Sondes, George (DNB00)
|←Somner, William||Dictionary of National Biography, 1885-1900, Volume 53
SONDES, GEORGE, Earl of Feversham (1600–1677), born in 1600 at Lees Court, in the parish of Sheldwich, near Feversham in Kent, was son and heir of Sir Richard Sondes (1571–1645) of Throwley and afterwards of Lees Court, by his wife Susan, daughter of Sir Edward Montagu (1532–1602) of Boughton [see under Montagu, Edward, first Baron Montagu of Boughton]. He was of an old Kentish family, and his grandfather, Sir Michael Sondes, was resident in Sheldwich from 1576 to 1587. George was educated at Emmanuel College, Cambridge, where he entered in 1615, and where his tutor was Dr. Preston; but he does not appear to have proceeded to a degree. He was made a K.B. on 1 Feb. 1626, upon Charles I's coronation, and he represented Higham Ferrers in the parliament of 1628–9, while as a staunch royalist he was made sheriff of Kent in 1637–8. On the outbreak of the civil war he was named a deputy lieutenant for Kent, and was on the royalist committee for the county in 1643. When the parliamentary cause proved triumphant, he suffered greatly in his estate, and was imprisoned from 1645, first in Upnor Castle and then in the Tower, whence he was released in May 1650, but not finally discharged until 25 June following, after compounding for his estate by a payment of 3,350l. (Cal. of Proceedings, p. 867). Altogether he computed that he lost not less than 30,000l. by the civil war. On his release, however, he began rebuilding Lees Court from the plans of Inigo Jones, but his pursuits were interrupted by a terrible calamity which befell him in 1655. On 7 Aug. in that year, his younger son, Freeman, a sullen youth of eighteen or nineteen, apparently actuated by jealousy, killed his elder brother George, while asleep in an upper room in Lees Court, by a deadly blow on the back of the head with a cleaver. The murderer, who at once apprised his father of his crime, was taken to Maidstone next day and arraigned at Maidstone assize on 9 Aug. He pleaded guilty, was sentenced to death, and was hanged at Maidstone on 21 Aug., meeting his end with resignation. The fratricide proved a fruitful theme for the pulpit, and is still memorable on account of the curious pamphlet literature that it evoked. Robert Boreman [q. v.] at once issued ‘A Mirrour of Mercy and Judgment, or an exact true narrative of the Life and Death of Freeman Sonds, Esq.,’ 1655, 4to (Brit. Mus.). Other ‘ministers and godly men’ of the vicinity, less compassionate than Boreman, traced the ‘visitation’ to Sondes's own moral remissness. He had failed (it was said) to continue the endowment of Throwley free school as purposed by his father, had improperly executed the will of his father-in-law, Sir Ralph Freeman, and had generally mismanaged his sons' education. Sir George answered the charges with humility in a ‘Plaine Narrative to the World, of all Passages upon the Death of his Two Sonnes’ (London, 1655, fol.); this is scarcely less steeped in religious sentiment than Robert Boreman's avowedly edifying tract. There followed from other pens ‘The Devils Reign upon Earth, being a Relation of several sad and bloudy Murthers lately committed, especially that of Sir George Sonds his son upon his own brother ....’ London, 1655, 12mo (Hazlitt, Handbook); and ‘A Funeral Elegie upon the Death of George Sonds, Esq. … by William Annand Junior of Throwllgh, whereunto is annexed a Prayer compiled by his sorrowful Father,’ 1655, s. sh. fol. (Brit. Mus.).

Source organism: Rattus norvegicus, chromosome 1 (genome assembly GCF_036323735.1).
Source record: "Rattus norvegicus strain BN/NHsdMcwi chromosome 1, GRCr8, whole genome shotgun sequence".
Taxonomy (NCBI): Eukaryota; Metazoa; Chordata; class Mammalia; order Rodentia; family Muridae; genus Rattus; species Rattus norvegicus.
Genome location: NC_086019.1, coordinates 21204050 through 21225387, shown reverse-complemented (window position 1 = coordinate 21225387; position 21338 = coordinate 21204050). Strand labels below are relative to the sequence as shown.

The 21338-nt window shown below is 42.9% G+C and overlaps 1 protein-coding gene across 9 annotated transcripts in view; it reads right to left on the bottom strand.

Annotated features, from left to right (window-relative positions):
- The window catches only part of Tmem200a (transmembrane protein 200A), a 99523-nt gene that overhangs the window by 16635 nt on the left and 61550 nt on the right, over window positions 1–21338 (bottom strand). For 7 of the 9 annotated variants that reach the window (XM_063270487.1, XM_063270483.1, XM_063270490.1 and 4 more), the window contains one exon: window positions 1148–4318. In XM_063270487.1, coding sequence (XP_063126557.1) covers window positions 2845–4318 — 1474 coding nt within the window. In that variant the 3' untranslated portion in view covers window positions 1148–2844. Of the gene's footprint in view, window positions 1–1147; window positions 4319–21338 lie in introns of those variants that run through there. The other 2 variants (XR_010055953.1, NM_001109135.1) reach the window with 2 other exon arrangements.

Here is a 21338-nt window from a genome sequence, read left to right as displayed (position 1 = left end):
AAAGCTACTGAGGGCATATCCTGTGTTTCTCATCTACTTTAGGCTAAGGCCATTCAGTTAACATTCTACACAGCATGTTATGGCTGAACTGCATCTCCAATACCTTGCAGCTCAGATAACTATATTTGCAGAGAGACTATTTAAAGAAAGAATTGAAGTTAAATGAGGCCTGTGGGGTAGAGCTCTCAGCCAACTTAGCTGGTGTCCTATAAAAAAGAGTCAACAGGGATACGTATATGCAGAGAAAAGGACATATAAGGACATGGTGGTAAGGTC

On the Restoration Sondes was again appointed deputy lieutenant for Kent, and represented Ashburton in parliament from 1661 to 1676, when on 8 April, in recompense for his unwavering loyalty to the royalist cause, he was created Baron of Throwley, Viscount Sondes, and Earl of Feversham, with remainder to his son-in-law, Louis Duras or Durfort, earl of Feversham [q. v.] He died at Lees Court, without male issue, on 16 April 1677. Thomas Southouse dedicated his ‘Monasticon Favershamiense’ to Sondes in 1671.
Feversham was twice married: first, in 1632, to Jane, daughter and heiress of (Sir) Ralph Freeman of Aspeden, Hertfordshire, lord mayor of London in 1633–4, by whom he had three sons: Freeman, who died an infant, and the George who was murdered by his younger brother, also named Freeman. He married, secondly, on 25 Feb. 1655–6, at St. Paul's, Covent Garden, Mary, daughter of Sir William Villiers, bart., of Brooksby. By his second wife he had two daughters: Mary, baptised in Sheldwich church on 15 March 1656–7, who married, on 9 March 1675–6, Louis Duras, baron Duras of Holdenby, and subsequently Earl of Feversham; and Katharine, baptised on 20 April 1658, who married, on 17 July 1677, Lewis Watson; the latter in 1689 became Baron Rockingham, and upon the death of the second Earl of Feversham, was created Baron Throwley, Viscount Sondes of Lees Court, and Earl of Rockingham (19 Oct. 1714).[Dugdale's Baronage, ii. 485; G. E. C.'s Complete Peerage; Doyle's Official Baronage; Hasted's Kent, ii. 716, 783; Archæologia Cantiana, xviii. 295 sq.; Lewis's Abbey of Favresham, 1707; Sondes's and Boreman's tracts were reprinted together at Evesham in 1790, and in the Harleian Miscellany, x. 23–67; Lowndes's Bibl. Manual, ed. Bohn; Brit. Mus. Cat. s.v. ‘Sondes.’]